For First Time Ever, HIV Cases Reported in Every State in U.S.
BY David Artavia
July 23 2013 3:35 PM ET
A recent update of the Rollins School of Public Health at Emory University's AIDSVu Map further demonstrates the link between HIV and low rates of health insurance coverage in suburban areas with high rates of poverty.
The new maps of Memphis, Tenn., San Diego, Orlando, Tampa, and Virginia Beach, Va., highlight substantial growth in the prevalence of HIV. The increase is so large that infection rates in these cities now rival urban areas like Los Angeles, San Francisco, and New York. For the first time, every state in the country reported cases of HIV.
The maps offer the most detailed snapshots to date, featuring the latest data from state and county and health departments that show HIV prevelance in relation to factors like poverty, lack of health insurance, and education. The maps offer a poignant perspective of where HIV services have kept the condition repressed, while also serving as a reminder that HIV has no geographical boundaries.
"Living in an area less impacted doesn’t mean you are protected from HIV," said Patrick Sullivan at the Rollins School of Public Health. "Places with high rates of HIV also have high rates of poverty, and lower rates of health insurance coverage, and high school graduation."
The 10 states wher HIV is most prevalent — New York, Jersey, Maryland, Delaware, Florida, California, Louisiana, Georgia, South Carolina, and Alabama — are mostly located in the northeastern and southern regions of the country. Although the first HIV cases were mostly in large urban areas, today nearly every area in the United States is affected.
The importance of getting tested is now more crucial than ever. Recent data shows that the younger generation has a severe lack of HIV awareness, since it is seldom taught in schools, and rarely discussed in the media. An estimated one-third of HIV diagnoses are made late, making treatment less effective and putting people at greater risk of infecting others without knowing it.
Even after a diagnosis, it may be nearly impossible to afford treatment, since some states never give patients a fair chance. Today, 46 million Americans are living below the poverty line. That's 15% of the nation. For those living with HIV, the question often becomes: should I pay my rent or should I buy my meds?
In Florida, 600 out of 100,000 people are living with HIV, and more than 23% of those under the age of 65 have no health insurance. Texas — with 26% under 65 uninsured — and California, with 21%, aren't far behind. But out of all the hardest hit states in the South, Alabama is by far the worst to provide testing and prevention services.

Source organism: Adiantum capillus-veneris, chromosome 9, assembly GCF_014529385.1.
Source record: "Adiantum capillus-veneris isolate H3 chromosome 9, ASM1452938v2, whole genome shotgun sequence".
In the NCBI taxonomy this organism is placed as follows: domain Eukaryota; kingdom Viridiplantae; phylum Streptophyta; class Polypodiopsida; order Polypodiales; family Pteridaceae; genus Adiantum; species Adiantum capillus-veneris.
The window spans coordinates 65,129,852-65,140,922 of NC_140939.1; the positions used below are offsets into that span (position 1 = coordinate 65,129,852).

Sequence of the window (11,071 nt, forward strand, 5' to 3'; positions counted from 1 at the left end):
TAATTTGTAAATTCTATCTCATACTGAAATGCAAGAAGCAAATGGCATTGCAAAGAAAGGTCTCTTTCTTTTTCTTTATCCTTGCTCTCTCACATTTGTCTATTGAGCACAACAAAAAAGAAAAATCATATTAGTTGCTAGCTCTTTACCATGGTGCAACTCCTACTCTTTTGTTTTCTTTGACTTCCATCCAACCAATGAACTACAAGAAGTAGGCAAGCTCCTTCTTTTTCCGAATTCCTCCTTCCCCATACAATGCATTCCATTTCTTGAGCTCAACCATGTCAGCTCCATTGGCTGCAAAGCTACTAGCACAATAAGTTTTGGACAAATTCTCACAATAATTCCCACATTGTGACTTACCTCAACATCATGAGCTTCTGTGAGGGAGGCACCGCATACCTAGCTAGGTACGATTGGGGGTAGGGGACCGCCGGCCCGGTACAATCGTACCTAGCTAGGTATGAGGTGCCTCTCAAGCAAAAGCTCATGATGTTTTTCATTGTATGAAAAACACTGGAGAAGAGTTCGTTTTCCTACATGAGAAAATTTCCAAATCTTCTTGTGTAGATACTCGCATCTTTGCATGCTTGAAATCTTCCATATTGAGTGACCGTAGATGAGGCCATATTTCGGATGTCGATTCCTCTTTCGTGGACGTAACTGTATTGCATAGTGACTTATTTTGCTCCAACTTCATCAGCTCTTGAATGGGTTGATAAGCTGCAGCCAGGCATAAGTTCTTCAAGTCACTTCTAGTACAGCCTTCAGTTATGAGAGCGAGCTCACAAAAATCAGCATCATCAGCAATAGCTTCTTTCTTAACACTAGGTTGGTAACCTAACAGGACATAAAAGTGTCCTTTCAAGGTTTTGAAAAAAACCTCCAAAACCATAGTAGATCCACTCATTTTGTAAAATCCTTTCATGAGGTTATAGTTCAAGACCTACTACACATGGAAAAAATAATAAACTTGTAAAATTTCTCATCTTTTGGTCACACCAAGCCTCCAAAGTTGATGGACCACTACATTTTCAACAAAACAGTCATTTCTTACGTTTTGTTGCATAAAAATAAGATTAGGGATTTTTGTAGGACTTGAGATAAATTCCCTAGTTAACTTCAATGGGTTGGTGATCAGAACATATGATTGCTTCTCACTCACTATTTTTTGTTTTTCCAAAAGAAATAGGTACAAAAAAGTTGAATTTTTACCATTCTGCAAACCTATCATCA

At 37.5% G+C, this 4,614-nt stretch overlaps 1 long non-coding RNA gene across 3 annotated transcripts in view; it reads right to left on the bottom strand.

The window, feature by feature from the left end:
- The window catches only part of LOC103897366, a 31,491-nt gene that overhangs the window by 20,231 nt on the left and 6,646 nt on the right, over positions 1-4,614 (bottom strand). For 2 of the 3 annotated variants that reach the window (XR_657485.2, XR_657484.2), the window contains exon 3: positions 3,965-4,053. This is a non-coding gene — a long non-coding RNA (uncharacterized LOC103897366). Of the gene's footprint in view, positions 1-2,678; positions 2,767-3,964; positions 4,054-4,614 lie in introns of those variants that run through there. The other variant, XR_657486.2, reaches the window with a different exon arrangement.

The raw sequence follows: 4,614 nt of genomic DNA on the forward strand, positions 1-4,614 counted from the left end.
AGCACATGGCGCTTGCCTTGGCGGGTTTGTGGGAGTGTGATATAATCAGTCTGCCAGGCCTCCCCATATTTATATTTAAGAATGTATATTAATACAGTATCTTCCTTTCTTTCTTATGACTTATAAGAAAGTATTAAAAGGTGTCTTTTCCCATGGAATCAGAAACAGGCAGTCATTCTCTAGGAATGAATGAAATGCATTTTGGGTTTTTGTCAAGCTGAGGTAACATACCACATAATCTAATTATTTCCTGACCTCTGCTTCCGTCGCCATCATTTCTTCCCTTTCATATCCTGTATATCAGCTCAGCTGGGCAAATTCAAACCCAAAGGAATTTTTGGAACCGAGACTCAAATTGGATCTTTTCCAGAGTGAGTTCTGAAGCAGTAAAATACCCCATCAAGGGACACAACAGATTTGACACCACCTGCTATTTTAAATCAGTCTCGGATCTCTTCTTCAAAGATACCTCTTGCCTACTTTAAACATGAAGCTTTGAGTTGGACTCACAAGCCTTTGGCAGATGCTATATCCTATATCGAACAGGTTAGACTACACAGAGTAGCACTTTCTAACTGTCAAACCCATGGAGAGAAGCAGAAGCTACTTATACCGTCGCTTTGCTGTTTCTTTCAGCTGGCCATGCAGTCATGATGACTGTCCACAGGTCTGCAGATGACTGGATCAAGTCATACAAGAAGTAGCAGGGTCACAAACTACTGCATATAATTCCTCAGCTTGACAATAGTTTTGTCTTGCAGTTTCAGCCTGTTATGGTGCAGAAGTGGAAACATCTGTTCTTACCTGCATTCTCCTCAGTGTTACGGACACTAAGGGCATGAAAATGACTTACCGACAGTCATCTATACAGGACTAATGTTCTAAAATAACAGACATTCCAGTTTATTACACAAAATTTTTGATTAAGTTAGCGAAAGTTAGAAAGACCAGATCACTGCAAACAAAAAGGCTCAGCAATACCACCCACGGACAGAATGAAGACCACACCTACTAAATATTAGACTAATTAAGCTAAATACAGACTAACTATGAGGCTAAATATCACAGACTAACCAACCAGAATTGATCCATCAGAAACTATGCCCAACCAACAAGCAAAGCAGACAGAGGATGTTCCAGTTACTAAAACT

Despite being home to the University of Alabama at Burmingham, one of the best teaching hospitals in the country, Alabama only has 11 organizations receiving funds for HIV/AIDS medical care, and of those 11, just five are located in rural areas, which comprises the majority of the state.
Limited public transportation has made access to such facilities difficult, and even though the population in urban cities has grown recently, according to the Census Bureau, the number of treatment centers has not changed. Currently there is only one credentialed doctor for every 73,000 Alabamians, and there's an incredibly short supply of health providers in all counties. Thankfully, efforts like Access to Care: Telemedicine (AC:T) by Medical AIDS Outreach of Alabama have arisen to meet needs in hard-to-reach areas.
Memphis, known for its blues music and barbecue, was ranked the poorest city in the United States by the Census Bureau. More than 19% of its citizens live in poverty. On a related note, new data from AIDSVu shows a tremendous increase of HIV infections within the poorest areas of Memphis.
Data like that shown in the AIDSVu maps can help local governments and programs to make better decisions about HIV budgets, determining where testing, prevention, and treatment are most needed.
Take a look at the latest AIDSVu maps on the following pages.